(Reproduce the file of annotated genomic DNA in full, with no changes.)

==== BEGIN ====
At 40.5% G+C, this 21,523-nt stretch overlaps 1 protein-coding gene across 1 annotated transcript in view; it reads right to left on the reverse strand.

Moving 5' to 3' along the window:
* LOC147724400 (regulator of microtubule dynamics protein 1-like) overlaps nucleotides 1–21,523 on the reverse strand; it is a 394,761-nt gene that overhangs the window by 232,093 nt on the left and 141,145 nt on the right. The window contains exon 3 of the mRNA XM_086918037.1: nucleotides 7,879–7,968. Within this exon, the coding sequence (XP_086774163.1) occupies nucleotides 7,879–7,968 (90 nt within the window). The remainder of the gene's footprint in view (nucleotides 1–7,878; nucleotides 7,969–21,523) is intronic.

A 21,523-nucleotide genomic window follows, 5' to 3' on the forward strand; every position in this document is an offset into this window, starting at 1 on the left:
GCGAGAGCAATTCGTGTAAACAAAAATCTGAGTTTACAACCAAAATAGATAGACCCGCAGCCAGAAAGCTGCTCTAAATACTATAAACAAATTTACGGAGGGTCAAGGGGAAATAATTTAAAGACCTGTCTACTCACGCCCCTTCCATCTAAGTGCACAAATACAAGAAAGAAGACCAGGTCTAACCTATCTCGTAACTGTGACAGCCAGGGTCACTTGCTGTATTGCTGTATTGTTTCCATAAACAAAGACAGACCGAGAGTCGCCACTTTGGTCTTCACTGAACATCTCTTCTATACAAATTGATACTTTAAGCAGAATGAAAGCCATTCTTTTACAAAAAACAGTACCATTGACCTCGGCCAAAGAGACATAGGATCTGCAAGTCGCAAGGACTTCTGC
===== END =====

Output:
At 40.5% G+C, this 21,523-nt stretch overlaps 1 protein-coding gene across 1 annotated transcript in view; it reads right to left on the reverse strand.

Moving 5' to 3' along the window:
* LOC147724400 (regulator of microtubule dynamics protein 1-like) overlaps nucleotides 1–21,523 on the reverse strand; it is a 394,761-nt gene that overhangs the window by 232,093 nt on the left and 141,145 nt on the right. The window contains exon 3 of the mRNA XM_086918037.1: nucleotides 7,879–7,968. Within this exon, the coding sequence (XP_086774163.1) occupies nucleotides 7,879–7,968 (90 nt within the window). The remainder of the gene's footprint in view (nucleotides 1–7,878; nucleotides 7,969–21,523) is intronic.

A 21,523-nucleotide genomic window follows, 5' to 3' on the forward strand; every position in this document is an offset into this window, starting at 1 on the left:
GCGAGAGCAATTCGTGTAAACAAAAATCTGAGTTTACAACCAAAATAGATAGACCCGCAGCCAGAAAGCTGCTCTAAATACTATAAACAAATTTACGGAGGGTCAAGGGGAAATAATTTAAAGACCTGTCTACTCACGCCCCTTCCATCTAAGTGCACAAATACAAGAAAGAAGACCAGGTCTAACCTATCTCGTAACTGTGACAGCCAGGGTCACTTGCTGTATTGCTGTATTGTTTCCATAAACAAAGACAGACCGAGAGTCGCCACTTTGGTCTTCACTGAACATCTCTTCTATACAAATTGATACTTTAAGCAGAATGAAAGCCATTCTTTTACAAAAAACAGTACCATTGACCTCGGCCAAAGAGACATAGGATCTGCAAGTCGCAAGGACTTCTGC